Skip to main content

Table 3 Summary of findings for the comparison eccentric exercise versus control exercise for subacromial impingement syndrome

From: Effects of eccentric exercise in patients with subacromial impingement syndrome: a systematic review and meta-analysis

Outcomes, time frame Absolute effect estimates (95% CI) № of participants (studies) Certainty in effect estimates (GRADE) Conclusion
Control exercise Eccentric exercise
Pain: post-treatment (6–12 weeks)
Measured by VAS or NPRS, converted to VAS 0–100 mm (lower better)
MID: 15 mm
Mean post-treatment pain ranged across control groups from 15.0 to 63.9 mm Mean post-treatment pain in the experimental group was 12.3 mm lower (17.8 lower to 6.8 lower) 281 (6 studies) Lowa, b Eccentric exercise may provide a small but likely not important reduction in pain post-treatment compared with other types of exercise.
Pain: intermediate to long-term (6–12 months)
Measured by VAS or NPRS, converted to VAS 0–100 mm (lower better)
MID: 15 mm
Mean intermediate/long-term pain ranged across control groups from 18.0 to 52.1 mm Mean intermediate/long-term pain in the experimental group was 4.9 mm lower (15.4 lower to 5.6 higher) 167 (3 studies) Lowa, b Eccentric exercise may result in little or no important difference in pain compared with other types of exercise.
Function: post-treatment (6–12 weeks)
Multiple scales of various range
N/A Standardised mean post-treatment function in the experimental group was 0.10 SMD units better (0.79 better to 0.58 worse) 281 (6 studies) Very lowa, b, c It is uncertain whether eccentric exercise improves function more than other types of exercise post-treatment follow-up.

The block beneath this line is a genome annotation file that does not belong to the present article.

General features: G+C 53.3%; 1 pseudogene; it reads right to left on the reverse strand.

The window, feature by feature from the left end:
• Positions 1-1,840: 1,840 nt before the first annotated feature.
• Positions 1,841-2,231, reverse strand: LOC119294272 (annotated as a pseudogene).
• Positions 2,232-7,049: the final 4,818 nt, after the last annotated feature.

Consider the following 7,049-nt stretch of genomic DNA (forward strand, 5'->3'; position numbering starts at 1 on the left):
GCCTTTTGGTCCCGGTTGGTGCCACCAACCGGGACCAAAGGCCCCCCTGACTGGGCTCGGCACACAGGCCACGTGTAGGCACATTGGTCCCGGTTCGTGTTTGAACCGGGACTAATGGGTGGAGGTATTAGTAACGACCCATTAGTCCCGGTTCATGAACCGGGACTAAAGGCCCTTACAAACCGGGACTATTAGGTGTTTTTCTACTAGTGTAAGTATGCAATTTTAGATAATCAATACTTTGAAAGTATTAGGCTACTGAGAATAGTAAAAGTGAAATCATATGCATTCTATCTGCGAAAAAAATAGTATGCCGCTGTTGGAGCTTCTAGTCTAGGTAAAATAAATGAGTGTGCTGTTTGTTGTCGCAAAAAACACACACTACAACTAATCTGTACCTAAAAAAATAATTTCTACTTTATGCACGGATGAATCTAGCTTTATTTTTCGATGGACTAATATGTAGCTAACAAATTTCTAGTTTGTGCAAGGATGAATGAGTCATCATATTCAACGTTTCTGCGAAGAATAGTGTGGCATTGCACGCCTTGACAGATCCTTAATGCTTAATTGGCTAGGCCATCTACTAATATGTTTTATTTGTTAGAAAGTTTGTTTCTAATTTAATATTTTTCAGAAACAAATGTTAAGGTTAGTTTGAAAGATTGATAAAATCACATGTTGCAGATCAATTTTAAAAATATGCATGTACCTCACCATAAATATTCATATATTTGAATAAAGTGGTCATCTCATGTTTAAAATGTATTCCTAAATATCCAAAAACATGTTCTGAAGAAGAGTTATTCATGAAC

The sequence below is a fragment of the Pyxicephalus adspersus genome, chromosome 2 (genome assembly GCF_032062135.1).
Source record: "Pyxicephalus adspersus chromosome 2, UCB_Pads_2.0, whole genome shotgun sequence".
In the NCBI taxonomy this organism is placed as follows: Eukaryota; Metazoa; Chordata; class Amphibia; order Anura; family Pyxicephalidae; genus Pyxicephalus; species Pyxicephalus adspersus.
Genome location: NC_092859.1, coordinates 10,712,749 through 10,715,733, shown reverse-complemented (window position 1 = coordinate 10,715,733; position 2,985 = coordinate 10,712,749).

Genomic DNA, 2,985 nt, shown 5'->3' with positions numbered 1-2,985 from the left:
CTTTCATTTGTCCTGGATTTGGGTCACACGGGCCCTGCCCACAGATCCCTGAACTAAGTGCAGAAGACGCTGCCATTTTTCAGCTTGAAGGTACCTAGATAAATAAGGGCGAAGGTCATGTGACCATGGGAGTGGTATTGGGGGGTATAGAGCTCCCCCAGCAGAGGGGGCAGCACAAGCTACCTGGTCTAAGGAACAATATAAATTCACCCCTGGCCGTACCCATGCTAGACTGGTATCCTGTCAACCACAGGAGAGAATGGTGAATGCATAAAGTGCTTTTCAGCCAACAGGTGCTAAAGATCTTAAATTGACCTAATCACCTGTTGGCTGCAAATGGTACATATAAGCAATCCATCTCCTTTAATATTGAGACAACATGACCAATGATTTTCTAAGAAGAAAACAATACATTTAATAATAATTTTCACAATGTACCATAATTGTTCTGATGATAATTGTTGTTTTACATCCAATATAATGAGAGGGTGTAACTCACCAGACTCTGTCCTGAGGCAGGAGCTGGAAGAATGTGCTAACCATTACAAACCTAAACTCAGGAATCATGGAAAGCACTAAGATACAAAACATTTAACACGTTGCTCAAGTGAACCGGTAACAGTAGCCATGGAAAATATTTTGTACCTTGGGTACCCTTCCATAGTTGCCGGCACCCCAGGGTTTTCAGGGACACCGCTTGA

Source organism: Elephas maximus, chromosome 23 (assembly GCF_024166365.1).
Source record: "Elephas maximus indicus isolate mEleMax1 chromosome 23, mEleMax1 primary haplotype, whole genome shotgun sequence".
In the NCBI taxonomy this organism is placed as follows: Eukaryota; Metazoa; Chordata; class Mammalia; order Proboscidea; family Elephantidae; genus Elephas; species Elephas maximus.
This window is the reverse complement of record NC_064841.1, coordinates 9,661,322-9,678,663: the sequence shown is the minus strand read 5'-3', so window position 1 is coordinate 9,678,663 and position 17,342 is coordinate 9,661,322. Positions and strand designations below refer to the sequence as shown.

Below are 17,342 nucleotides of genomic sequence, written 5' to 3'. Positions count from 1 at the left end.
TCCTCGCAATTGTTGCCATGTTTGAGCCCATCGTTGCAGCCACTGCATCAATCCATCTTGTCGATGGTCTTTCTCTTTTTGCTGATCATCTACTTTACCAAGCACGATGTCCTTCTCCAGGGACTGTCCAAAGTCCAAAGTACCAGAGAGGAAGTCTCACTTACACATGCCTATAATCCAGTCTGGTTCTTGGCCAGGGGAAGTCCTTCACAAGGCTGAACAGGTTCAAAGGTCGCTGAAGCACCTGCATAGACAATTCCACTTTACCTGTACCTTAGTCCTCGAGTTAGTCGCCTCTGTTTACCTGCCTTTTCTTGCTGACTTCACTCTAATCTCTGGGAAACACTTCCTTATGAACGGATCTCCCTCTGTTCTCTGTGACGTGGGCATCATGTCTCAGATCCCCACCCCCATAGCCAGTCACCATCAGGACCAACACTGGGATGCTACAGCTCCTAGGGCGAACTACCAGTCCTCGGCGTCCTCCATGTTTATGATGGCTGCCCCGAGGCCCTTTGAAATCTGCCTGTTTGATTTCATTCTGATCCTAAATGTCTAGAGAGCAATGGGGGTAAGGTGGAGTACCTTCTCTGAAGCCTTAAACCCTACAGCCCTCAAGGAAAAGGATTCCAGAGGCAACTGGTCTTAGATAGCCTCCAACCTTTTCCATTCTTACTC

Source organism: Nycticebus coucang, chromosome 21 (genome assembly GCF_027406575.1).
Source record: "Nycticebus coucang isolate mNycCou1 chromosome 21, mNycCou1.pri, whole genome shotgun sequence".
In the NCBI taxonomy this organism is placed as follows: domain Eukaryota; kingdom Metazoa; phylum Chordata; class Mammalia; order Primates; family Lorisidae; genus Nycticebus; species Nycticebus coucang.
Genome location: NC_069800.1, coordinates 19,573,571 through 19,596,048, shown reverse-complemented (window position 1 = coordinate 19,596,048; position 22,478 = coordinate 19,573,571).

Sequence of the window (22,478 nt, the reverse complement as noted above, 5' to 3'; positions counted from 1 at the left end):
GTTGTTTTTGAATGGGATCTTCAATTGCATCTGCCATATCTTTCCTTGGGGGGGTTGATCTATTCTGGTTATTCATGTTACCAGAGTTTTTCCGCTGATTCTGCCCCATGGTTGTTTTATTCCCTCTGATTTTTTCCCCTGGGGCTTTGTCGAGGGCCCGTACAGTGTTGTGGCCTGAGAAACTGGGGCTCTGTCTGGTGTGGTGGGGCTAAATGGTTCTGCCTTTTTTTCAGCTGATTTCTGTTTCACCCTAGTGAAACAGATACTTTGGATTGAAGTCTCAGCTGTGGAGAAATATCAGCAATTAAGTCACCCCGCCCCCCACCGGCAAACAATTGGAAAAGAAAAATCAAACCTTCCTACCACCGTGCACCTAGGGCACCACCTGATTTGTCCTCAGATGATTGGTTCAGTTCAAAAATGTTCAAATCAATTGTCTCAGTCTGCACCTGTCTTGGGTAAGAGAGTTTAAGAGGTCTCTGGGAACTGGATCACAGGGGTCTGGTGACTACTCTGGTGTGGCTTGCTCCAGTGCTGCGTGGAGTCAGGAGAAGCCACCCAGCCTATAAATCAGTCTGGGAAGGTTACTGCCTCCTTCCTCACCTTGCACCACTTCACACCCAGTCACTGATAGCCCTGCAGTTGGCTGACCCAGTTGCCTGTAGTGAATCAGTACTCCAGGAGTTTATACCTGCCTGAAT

Function: intermediate to long-term (6–12 months)
Multiple scales of various range
N/A Standardised mean intermediate/long-term function in the experimental group was 0.28 SMD units worse (0.67 better to 1.24 worse) 167 (3 studies) Very lowa, b, c It is uncertain whether eccentric exercise improves function more than other types of exercise at intermediate/long-term follow-up.
  1. GRADE Working Group grades of evidence
  2. High certainty: We are very confident that the true effect lies close to that of the estimate of the effect
  3. Moderate certainty: We are moderately confident in the effect estimate: The true effect is likely to be close to the estimate of the effect, but there is a possibility that it is substantially different
  4. Low certainty: Our confidence in the effect estimate is limited: The true effect may be substantially different from the estimate of the effect
  5. Very low certainty: We have very little confidence in the effect estimate: The true effect is likely to be substantially different from the estimate of effect
  6. GRADE Grading of Recommendations Assessment, Development and Evaluation, MID minimal important difference, VAS Visual Analogue Scale, NPRS Numerical Pain Rating Scale, N/A not applicable
  7. aDowngraded one level due to serious risk of bias (mainly due to lack of blinding)
  8. bDowngraded one level due to serious imprecision (high heterogeneity in magnitude and direction of effect across studies, wide CIs, small study sizes)
  9. cDowngraded one level due to clear inconsistency of results
\